Keeping Your Eyes Healthy

You should have a comprehensive eye exam, dilation included, every few years. In the meantime, make sure your eyes stay as healthy as possible by making a few small lifestyle changes.

Proper Nutrition

Foods rich in zinc, lutein, omega 3 fatty acids, and vitamins E and C help with your eyesight and prevent conditions like a cataract.

Your diet should include ample amounts of leafy greens, fish, beans, and nuts. Fresh citrus fruits are a rich source of vitamins. And don’t forget to add in some carrots since they are full of vitamin A and beta-carotene.

These foods also allow you to maintain a healthy weight, which minimizes the chances of type 2 diabetes, one of the main causes of adult blindness.

Sunglasses

Sunglasses are great protection for your eyes, even when your pupils are not dilated. They guard you from the damaging UV rays which might cause macular degeneration and cataract.

It is best to pick up a pair that offers 99% or 100% UVB and UVA protection. Models with wraparound lenses provide side protection and polarized lenses minimize glare, which is quite helpful when you’re driving.

Stop Smoking

Smoking is one of the major reasons people develop eye conditions prematurely. This habit is likely to cause some serious damage to your optic nerve, so you need to kick it and don’t look back.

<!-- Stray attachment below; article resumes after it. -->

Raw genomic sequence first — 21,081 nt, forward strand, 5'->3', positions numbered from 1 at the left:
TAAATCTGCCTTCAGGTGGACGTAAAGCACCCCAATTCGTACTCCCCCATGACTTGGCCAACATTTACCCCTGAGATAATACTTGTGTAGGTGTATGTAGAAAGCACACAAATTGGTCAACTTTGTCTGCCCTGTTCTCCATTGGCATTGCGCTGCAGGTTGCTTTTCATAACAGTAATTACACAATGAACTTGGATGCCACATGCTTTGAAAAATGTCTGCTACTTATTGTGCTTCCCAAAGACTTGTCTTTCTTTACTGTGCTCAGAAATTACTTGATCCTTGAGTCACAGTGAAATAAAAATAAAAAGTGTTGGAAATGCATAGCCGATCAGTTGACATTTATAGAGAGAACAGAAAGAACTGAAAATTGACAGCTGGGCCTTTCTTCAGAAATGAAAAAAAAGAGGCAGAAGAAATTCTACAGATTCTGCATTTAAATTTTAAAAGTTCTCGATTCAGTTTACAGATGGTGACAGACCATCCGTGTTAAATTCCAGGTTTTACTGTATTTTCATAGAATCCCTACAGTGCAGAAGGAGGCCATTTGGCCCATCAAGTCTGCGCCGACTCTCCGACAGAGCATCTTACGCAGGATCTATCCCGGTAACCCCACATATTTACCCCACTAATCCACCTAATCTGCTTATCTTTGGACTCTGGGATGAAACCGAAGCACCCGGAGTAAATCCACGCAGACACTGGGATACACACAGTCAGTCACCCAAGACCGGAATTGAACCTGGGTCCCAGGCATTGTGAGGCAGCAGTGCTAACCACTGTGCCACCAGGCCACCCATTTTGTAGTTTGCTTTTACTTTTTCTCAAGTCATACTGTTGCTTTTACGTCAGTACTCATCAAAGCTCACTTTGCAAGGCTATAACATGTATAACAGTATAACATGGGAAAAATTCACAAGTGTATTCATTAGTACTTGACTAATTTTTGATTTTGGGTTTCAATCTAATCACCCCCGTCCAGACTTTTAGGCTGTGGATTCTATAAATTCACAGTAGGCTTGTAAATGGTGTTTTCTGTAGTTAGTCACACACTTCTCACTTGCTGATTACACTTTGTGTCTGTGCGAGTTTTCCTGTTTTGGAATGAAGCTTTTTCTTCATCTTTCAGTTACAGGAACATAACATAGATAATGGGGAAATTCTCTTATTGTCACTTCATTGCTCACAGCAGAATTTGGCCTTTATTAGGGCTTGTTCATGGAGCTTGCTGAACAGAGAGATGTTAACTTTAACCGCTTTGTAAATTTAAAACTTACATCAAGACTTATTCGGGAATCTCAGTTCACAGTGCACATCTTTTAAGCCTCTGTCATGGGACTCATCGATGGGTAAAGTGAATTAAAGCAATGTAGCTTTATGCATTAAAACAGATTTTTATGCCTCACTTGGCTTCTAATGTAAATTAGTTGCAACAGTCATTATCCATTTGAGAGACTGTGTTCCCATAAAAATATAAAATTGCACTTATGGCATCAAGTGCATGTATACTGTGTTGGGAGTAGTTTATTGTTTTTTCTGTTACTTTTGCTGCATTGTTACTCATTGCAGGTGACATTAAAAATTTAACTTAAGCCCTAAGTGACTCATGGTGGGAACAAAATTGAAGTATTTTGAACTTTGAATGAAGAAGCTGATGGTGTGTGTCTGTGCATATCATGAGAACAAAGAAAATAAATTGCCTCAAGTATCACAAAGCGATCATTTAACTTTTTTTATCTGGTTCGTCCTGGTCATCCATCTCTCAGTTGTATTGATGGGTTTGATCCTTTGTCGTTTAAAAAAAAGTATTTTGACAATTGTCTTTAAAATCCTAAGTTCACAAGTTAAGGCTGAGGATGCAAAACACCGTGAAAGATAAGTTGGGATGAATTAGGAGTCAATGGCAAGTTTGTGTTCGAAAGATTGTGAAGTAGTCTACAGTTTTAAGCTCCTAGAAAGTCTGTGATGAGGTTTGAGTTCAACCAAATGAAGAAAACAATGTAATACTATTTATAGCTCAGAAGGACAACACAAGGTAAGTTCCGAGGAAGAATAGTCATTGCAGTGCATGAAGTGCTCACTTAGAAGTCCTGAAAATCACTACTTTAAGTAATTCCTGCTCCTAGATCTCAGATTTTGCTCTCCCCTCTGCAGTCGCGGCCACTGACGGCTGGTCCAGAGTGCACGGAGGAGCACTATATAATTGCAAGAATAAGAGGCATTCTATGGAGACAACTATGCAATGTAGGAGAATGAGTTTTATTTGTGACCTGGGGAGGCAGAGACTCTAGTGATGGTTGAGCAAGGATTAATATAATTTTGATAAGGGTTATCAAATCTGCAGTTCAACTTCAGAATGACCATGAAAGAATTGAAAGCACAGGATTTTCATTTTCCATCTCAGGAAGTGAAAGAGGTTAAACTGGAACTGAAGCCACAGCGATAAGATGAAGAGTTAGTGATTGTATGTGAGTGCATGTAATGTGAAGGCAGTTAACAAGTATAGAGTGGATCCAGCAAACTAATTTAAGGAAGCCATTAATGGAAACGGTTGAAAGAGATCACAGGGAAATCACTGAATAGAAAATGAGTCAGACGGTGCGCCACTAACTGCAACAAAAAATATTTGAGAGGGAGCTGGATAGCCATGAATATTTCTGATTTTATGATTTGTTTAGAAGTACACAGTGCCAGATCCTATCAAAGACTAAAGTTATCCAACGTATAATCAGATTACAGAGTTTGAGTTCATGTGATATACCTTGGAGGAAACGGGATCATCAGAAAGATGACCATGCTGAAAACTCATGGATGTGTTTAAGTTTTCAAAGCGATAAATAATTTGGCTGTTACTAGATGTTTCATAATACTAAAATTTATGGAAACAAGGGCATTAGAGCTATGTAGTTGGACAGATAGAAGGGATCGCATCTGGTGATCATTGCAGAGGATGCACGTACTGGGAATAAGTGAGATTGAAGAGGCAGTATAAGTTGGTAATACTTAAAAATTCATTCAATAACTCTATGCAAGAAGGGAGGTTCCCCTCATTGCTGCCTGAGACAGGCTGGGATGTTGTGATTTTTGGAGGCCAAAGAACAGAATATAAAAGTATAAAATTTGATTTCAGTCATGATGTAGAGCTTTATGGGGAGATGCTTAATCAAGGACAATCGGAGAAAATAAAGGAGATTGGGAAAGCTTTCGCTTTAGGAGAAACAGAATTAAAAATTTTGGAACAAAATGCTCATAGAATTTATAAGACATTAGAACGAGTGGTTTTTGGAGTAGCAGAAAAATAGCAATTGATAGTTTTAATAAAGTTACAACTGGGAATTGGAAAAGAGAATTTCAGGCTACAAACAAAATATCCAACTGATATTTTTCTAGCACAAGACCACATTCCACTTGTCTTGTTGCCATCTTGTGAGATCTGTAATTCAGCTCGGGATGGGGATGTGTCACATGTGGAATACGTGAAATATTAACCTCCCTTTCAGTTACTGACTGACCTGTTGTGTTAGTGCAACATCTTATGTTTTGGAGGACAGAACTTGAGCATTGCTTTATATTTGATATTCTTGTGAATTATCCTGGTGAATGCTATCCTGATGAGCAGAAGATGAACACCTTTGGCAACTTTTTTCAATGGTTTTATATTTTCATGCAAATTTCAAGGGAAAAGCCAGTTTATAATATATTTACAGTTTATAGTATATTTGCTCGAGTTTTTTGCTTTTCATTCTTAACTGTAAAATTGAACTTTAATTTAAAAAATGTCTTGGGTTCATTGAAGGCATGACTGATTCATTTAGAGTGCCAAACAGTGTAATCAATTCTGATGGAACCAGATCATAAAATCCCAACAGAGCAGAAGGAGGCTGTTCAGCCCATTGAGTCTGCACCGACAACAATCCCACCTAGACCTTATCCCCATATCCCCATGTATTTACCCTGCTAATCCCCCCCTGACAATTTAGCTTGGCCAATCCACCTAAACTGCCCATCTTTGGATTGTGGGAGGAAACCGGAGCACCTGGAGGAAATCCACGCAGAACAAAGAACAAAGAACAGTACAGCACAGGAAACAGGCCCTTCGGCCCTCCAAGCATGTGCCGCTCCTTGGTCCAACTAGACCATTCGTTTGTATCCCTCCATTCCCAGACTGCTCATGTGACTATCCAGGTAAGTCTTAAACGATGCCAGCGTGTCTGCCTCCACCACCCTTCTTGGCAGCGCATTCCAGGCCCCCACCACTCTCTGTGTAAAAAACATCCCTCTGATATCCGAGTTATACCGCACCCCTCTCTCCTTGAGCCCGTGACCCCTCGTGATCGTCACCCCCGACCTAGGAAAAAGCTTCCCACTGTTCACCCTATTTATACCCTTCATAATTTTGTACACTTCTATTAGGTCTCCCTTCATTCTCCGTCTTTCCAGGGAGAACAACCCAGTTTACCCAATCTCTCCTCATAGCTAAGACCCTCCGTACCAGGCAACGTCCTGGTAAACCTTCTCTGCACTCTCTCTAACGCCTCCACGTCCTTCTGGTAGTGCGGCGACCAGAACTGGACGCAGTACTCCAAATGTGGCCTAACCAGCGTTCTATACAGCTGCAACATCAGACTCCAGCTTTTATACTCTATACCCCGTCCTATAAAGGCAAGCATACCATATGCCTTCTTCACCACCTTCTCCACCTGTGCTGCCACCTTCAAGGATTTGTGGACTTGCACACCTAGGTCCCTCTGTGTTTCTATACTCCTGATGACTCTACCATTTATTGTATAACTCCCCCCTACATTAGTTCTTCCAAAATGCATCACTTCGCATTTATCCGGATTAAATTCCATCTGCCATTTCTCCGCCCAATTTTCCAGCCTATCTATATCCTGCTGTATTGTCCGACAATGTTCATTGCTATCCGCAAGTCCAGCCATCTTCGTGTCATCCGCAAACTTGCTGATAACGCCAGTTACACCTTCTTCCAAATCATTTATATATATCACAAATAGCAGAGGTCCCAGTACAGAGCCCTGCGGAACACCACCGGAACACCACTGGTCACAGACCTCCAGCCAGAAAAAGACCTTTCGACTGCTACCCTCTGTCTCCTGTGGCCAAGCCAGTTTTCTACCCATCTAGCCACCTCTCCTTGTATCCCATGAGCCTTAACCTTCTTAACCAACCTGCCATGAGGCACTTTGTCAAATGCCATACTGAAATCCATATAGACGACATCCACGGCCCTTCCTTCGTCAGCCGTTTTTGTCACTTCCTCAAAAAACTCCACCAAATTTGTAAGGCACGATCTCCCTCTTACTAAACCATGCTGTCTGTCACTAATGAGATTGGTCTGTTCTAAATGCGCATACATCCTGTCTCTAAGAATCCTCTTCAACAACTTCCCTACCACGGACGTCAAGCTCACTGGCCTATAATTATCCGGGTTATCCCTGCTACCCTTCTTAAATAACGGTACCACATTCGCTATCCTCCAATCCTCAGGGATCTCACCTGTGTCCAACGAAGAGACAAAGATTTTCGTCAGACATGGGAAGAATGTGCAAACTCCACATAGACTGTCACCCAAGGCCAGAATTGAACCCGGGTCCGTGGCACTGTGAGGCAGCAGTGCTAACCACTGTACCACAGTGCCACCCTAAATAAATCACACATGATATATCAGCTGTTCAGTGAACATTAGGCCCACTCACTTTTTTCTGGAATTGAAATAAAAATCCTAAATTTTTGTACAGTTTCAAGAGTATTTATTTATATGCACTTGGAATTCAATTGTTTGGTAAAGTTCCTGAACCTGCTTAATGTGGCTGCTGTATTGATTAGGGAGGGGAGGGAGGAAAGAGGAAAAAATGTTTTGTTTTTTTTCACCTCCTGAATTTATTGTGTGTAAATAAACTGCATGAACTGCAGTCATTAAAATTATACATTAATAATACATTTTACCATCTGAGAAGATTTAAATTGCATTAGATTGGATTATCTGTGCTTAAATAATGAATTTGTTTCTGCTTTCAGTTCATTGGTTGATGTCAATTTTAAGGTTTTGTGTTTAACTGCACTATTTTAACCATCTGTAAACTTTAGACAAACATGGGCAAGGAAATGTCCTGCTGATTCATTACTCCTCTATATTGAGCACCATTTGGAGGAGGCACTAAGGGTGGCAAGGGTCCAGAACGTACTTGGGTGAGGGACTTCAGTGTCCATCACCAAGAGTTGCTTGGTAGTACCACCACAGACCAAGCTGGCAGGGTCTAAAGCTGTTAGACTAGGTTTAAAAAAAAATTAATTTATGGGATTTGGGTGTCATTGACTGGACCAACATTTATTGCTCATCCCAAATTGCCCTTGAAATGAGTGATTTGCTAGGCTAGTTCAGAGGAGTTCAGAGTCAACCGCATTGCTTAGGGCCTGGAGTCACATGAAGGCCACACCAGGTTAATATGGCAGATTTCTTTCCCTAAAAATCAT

A Good Look Ahead

There is no universal answer to the question of how long do eyes stay dilated. In most cases, though, your pupils will stay open for a few hours after the exam. If they are dilated due to excitement, things go back to normal in just a few minutes.

Either way, you shouldn’t forget to keep your eyes healthy and regularly visit the ophthalmologist. A comprehensive dilation exam allows the doctor to diagnose problems early on. As a result, you’ll be able to receive proper treatment early on and prevent further damage.

 

References:

https://www.aao.org/eye-health/drugs/what-to-expect-eyes-are-dilated
https://www.brightfocus.org/glaucoma/article/dilated-eye-exam-why-its-so-important
https://www.chop.edu/treatments/eye-dilation